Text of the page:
(P.S. Sorry, folks, but it was only a matter of time until a hockey post broke through. I am still capturing developers at the coffeepot to tell them how I think the St. Louis Blues are going to do next year and what I think the Collective Bargaining Agreement ending after next year will mean for the NHL, so it's only natural something like it would leak out in the blog.)

Monday, May 19, 2003
I May Be A Tonto Gringo, But....

A couple of outraged students at UCSB are frothing about the use of the Gaucho as a symbol for the school's mascot or some such nonsense. They've written to the school paper to foam on at length about how the school mox Mexican-Americans and their descendents. Oh, yeah, here's the response to those who might think the collegiate children are being foolish:

    Now some of you reading this might be immediately tempted to dismiss our commentary as some "PC" reaction to what you might perceive as a rather harmless appropriation of Mexican culture. [Emphasis mine]
Oh, spare me the pillaging of your heritage. As some tonto gringos know, gauchos roamed las pampas de Argentina, not Mexico. And gaucho is a romanticised profession, not a race or ethnic group.

See also Green Bay Packers, the Ottawa Senators, Seattle Mariners, the Washington Wizards (sorry, I had to stretch for the NBA) or, more appropriately, the Dallas Cowboys.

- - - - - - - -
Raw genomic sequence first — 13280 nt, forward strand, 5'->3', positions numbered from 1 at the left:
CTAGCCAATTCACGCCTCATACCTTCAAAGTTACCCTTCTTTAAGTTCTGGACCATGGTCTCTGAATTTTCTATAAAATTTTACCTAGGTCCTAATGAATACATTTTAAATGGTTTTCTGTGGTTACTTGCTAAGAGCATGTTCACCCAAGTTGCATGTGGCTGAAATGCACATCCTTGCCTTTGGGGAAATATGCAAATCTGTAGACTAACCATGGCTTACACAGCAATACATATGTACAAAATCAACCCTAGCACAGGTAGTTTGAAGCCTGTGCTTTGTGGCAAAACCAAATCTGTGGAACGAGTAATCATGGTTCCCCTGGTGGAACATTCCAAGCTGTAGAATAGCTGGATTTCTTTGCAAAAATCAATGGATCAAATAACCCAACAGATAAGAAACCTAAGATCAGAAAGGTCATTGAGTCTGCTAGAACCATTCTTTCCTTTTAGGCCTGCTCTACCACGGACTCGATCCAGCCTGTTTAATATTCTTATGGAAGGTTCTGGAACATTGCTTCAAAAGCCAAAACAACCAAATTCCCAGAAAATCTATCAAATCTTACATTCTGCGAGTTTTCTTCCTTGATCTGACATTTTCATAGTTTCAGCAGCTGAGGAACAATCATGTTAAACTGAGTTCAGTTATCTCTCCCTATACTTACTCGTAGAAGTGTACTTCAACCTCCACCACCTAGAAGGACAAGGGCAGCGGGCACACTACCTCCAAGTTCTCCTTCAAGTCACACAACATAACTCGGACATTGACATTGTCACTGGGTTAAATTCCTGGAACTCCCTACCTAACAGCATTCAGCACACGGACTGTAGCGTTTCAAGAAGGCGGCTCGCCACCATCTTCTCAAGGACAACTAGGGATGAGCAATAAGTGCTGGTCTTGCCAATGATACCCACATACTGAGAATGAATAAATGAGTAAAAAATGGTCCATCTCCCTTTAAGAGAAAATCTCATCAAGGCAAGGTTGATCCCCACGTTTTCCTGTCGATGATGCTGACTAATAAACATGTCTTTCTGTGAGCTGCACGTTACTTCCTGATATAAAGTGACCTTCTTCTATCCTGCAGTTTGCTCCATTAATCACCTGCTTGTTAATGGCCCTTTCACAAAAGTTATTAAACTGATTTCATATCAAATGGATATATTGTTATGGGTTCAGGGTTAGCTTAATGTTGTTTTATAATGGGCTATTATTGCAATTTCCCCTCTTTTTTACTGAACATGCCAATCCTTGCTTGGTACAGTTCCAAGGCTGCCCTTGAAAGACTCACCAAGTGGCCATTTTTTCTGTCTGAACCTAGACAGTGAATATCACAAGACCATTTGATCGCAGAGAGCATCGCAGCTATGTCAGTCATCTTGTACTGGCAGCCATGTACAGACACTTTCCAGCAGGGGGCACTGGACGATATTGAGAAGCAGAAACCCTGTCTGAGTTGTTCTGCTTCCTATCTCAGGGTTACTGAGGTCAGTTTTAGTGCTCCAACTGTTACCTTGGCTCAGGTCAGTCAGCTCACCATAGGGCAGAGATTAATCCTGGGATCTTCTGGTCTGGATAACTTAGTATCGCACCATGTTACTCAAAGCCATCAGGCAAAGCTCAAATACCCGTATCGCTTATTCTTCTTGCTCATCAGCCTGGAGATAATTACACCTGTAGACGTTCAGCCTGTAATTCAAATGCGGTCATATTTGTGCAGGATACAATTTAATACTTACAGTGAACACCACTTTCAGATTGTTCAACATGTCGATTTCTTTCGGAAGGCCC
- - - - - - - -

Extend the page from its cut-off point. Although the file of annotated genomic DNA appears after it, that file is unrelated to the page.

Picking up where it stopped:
Still, the incited students have a great idea! Change the mascot!
    We propose the changing of the mascot name from UCSB Gauchos to UCSB Gavachos, a slang term used by Mexicans and Chicanos to refer to white people.
That learned them Fighting Whities guys, wot?

(Original source: Fox News Tongue Tied.)

Another Luddite Heard From

Larry Blasko from AP has got a really nice piece in the Washington Post describing one of the best computer backup media ever: paper.

I have worked on computers too long, both physically (A+ certified, donchaknow?) and on the software side to trust anything to the vagaries of technology. I mean, some of the coolest short stories I ever wrote are safe enough, I think, on 5.25" floppies that fit into a Commodore 1571 disk drive. But that's no good if I cannot get to them.

Until I am struck blind, though, I can read and retype paper copies. In case you're wondering how many copies I have of the most important document I have created in the last year (my novel manuscript John Donnelly's Gold), the answer is ten, and many are stored off site.

Sunday, May 18, 2003
Report from the Burbs

As the beautiful wife and I have begun landscaping our beautiful suburban home in Casinoport, Missouri (an inner ring suburb of St. Charles, Missouri), I needed to replace the repeatedly-run-over hose with something that continued to fit onto spigot. We replaced the old Sentry Hardware $1.99 Long Straw model hose with the $2.99 (inflation) Ace Hardware Long Straw model hose. But when it came to the nozzle, I insisted we purchase an heirloom-quality water flow control device. I warm pleasurably with the thought of my great-grandchildren spraying each other as they wash the aerocar using the nozzle I bought.

The Nozzle

The Nozzle
So of course we chose the Nelson Model 2280 Industrial Metal nozzle. This nozzle includes a long list of features, including:
  • Water pressure rated to 100 psi. Granted, my Long Straw hose cannot handle that, and my spigot would rather sprinkle the basement than spit out anything beyond 1 TPS (Trickle Per Second), but just in case we get a nuclear-powered water pump in the future, we will be ready.